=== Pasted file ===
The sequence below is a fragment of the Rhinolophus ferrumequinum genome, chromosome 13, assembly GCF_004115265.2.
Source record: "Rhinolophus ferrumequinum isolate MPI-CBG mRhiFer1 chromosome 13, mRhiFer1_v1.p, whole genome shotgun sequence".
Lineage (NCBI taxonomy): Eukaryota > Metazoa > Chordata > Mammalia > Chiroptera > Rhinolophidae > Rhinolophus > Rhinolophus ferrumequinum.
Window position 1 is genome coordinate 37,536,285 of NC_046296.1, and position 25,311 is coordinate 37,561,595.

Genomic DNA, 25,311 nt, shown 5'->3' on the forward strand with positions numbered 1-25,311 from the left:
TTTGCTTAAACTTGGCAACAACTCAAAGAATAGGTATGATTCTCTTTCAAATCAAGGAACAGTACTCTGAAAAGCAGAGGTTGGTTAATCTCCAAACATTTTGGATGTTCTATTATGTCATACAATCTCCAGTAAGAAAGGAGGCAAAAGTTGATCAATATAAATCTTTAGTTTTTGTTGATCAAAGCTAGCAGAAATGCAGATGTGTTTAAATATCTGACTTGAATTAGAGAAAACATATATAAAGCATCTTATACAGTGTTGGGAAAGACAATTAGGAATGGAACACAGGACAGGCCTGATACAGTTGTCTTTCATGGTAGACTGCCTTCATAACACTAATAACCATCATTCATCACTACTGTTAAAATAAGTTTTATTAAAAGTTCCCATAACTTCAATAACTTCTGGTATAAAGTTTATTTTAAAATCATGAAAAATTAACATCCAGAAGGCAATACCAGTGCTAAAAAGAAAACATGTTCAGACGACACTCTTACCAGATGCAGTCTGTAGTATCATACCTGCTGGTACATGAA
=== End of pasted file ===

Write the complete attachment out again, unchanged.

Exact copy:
The sequence below is a fragment of the Rhinolophus ferrumequinum genome, chromosome 13, assembly GCF_004115265.2.
Source record: "Rhinolophus ferrumequinum isolate MPI-CBG mRhiFer1 chromosome 13, mRhiFer1_v1.p, whole genome shotgun sequence".
Lineage (NCBI taxonomy): Eukaryota > Metazoa > Chordata > Mammalia > Chiroptera > Rhinolophidae > Rhinolophus > Rhinolophus ferrumequinum.
Window position 1 is genome coordinate 37,536,285 of NC_046296.1, and position 25,311 is coordinate 37,561,595.

Genomic DNA, 25,311 nt, shown 5'->3' on the forward strand with positions numbered 1-25,311 from the left:
TTTGCTTAAACTTGGCAACAACTCAAAGAATAGGTATGATTCTCTTTCAAATCAAGGAACAGTACTCTGAAAAGCAGAGGTTGGTTAATCTCCAAACATTTTGGATGTTCTATTATGTCATACAATCTCCAGTAAGAAAGGAGGCAAAAGTTGATCAATATAAATCTTTAGTTTTTGTTGATCAAAGCTAGCAGAAATGCAGATGTGTTTAAATATCTGACTTGAATTAGAGAAAACATATATAAAGCATCTTATACAGTGTTGGGAAAGACAATTAGGAATGGAACACAGGACAGGCCTGATACAGTTGTCTTTCATGGTAGACTGCCTTCATAACACTAATAACCATCATTCATCACTACTGTTAAAATAAGTTTTATTAAAAGTTCCCATAACTTCAATAACTTCTGGTATAAAGTTTATTTTAAAATCATGAAAAATTAACATCCAGAAGGCAATACCAGTGCTAAAAAGAAAACATGTTCAGACGACACTCTTACCAGATGCAGTCTGTAGTATCATACCTGCTGGTACATGAA